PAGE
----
I shot this sequence ages ago during a very gloomy Bantham Dawny session, it features Matz Ginman-Trout doing an alley oop.
This is my first go blending a surf sequence into a single image in Photoshop, it’s pretty tricky, I chose this bunch of images to try it out on because there’s a lot of grain because of the low light and resultant high ISO I shot it in which makes it a bit more forgiving when blending layers together.
I don’t like how sharp the cut out looks on his board in the central image, but I don’t have the patience and/or skill to make it look more natural, and anyway, it’s clearly a manipulated image so it’s not a huge deal. Also the composition is pretty boring, I should have been way closer, but shooting a spot like Bantham often means not being in the best position.
After cropping to various shapes and sizes I decided to just leave it as it was, I like the texture and reflections in the foreground water and if I cropped out the sky the proportions looked wrong, I think it kind-of gives you the feeling of paddling out to the line-up and seeing someone bust an air as they go past you.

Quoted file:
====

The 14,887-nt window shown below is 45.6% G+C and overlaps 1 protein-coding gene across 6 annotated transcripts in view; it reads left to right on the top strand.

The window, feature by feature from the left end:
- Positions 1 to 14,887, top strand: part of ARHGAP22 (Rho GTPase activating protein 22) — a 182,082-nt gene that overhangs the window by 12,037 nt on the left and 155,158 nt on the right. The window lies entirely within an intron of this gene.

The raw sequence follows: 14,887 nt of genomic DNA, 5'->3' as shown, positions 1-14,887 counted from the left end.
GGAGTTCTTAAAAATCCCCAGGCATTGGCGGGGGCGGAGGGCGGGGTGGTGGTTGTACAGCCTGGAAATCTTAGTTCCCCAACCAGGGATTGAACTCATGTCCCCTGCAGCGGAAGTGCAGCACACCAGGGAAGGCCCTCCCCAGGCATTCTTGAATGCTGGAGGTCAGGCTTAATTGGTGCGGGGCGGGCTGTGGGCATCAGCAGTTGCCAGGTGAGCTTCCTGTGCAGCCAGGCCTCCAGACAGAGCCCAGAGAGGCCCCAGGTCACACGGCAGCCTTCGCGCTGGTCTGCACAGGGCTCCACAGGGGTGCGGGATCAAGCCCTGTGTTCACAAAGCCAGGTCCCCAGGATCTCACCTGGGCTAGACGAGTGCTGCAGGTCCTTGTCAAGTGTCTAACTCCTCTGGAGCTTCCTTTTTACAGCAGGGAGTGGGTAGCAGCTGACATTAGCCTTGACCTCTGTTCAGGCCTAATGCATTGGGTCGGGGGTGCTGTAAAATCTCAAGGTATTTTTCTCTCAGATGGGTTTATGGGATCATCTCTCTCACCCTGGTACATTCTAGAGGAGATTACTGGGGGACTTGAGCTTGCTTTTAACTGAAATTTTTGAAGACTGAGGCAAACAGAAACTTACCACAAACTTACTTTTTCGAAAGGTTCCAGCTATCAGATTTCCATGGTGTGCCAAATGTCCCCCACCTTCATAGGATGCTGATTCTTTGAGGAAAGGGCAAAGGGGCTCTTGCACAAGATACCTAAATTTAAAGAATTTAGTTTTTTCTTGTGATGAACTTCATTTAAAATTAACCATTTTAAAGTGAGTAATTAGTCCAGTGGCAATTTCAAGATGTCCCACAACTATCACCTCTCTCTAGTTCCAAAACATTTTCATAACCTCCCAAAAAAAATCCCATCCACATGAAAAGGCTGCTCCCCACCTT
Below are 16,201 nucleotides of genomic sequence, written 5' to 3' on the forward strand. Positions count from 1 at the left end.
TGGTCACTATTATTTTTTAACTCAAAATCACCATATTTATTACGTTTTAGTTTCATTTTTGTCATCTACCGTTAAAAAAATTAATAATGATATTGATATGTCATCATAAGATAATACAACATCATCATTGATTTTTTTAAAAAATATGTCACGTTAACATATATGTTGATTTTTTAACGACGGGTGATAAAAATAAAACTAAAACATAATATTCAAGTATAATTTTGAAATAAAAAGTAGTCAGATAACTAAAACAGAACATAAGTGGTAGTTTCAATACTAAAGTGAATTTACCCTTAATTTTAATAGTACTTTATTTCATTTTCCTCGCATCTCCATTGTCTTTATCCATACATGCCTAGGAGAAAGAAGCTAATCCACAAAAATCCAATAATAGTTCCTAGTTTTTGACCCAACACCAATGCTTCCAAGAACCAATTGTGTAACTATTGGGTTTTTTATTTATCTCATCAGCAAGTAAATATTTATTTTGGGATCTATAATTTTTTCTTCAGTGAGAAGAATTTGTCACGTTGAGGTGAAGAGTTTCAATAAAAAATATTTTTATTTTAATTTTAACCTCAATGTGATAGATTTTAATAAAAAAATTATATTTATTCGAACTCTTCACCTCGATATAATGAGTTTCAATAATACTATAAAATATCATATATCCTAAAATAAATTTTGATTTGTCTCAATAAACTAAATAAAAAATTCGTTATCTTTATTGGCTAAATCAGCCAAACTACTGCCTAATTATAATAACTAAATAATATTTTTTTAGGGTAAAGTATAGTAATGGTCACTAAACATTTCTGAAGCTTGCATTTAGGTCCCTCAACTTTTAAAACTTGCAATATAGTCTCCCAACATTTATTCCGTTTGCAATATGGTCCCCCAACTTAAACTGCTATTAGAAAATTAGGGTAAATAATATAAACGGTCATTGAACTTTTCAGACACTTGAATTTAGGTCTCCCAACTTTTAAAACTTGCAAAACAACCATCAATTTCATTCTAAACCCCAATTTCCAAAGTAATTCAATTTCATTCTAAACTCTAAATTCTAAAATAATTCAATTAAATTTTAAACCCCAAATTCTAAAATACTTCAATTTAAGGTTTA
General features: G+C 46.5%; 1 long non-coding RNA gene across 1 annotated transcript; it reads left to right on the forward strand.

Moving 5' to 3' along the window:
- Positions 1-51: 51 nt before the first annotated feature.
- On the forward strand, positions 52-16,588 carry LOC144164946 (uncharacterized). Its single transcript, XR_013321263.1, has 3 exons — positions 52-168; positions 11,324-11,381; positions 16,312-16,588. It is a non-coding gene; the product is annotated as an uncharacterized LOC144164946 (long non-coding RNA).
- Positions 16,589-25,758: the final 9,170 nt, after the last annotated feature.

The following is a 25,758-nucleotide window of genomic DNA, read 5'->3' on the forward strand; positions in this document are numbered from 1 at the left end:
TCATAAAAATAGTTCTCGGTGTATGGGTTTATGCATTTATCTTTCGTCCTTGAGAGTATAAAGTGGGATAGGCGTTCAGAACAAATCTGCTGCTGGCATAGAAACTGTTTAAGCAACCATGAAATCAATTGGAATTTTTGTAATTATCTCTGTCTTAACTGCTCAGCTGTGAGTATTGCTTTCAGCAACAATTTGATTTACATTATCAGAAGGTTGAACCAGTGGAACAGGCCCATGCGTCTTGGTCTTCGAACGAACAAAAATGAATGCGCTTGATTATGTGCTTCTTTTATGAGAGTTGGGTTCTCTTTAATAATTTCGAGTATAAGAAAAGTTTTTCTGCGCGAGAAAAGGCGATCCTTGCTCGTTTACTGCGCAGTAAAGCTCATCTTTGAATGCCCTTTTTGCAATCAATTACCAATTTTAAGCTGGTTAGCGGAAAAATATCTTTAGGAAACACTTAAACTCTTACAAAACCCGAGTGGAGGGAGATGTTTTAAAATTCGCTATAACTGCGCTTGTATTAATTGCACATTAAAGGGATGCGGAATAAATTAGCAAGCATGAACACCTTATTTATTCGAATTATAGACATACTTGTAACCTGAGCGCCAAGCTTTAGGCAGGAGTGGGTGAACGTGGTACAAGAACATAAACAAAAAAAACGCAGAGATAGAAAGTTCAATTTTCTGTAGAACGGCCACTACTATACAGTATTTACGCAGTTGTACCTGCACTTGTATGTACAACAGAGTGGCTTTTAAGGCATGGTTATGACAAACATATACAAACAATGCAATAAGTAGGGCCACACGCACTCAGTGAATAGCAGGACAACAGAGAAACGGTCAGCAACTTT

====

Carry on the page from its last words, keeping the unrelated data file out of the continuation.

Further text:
I was shooting with my Sigma 10-20mm lens at 20mm in a dome port, I hadn’t had my housing long at the time and I was keen to use it as much as possible, if I was shooting the same session again now I would definitely be shooting with my flat port and probably the 28mm lens, maybe the 50mm, either way I would have got a more pleasing composition, and would have had the option to shoot much wider than the f6.3 that the Sigma offers at 20mm, meaning far less noise and a faster shutter speed would have been possible.
Here’s an example of a great single image sequence of an air shot in the water which I was reminded of when I did this, it’s Owen Wright shot by Andrew “Shorty” Buckley and features in the fantastic 18 Seconds magazine, follow this link to see the big version and hear his audio caption on the photograph: http://viewer.zmags.com/publication/34be7827#/34be7827/24
It’s nice re-visiting images from a while ago and knowing you’d approach it differently now, and making a single image sequence is a nice skill to practice too, I suggest you try it out, go and find a sequence you’ve forgotten about and try to blend the photo’s together, there are plenty of tutorials and videos out there, I pretty much winged it after watching a couple of videos and reading this one on Instructables.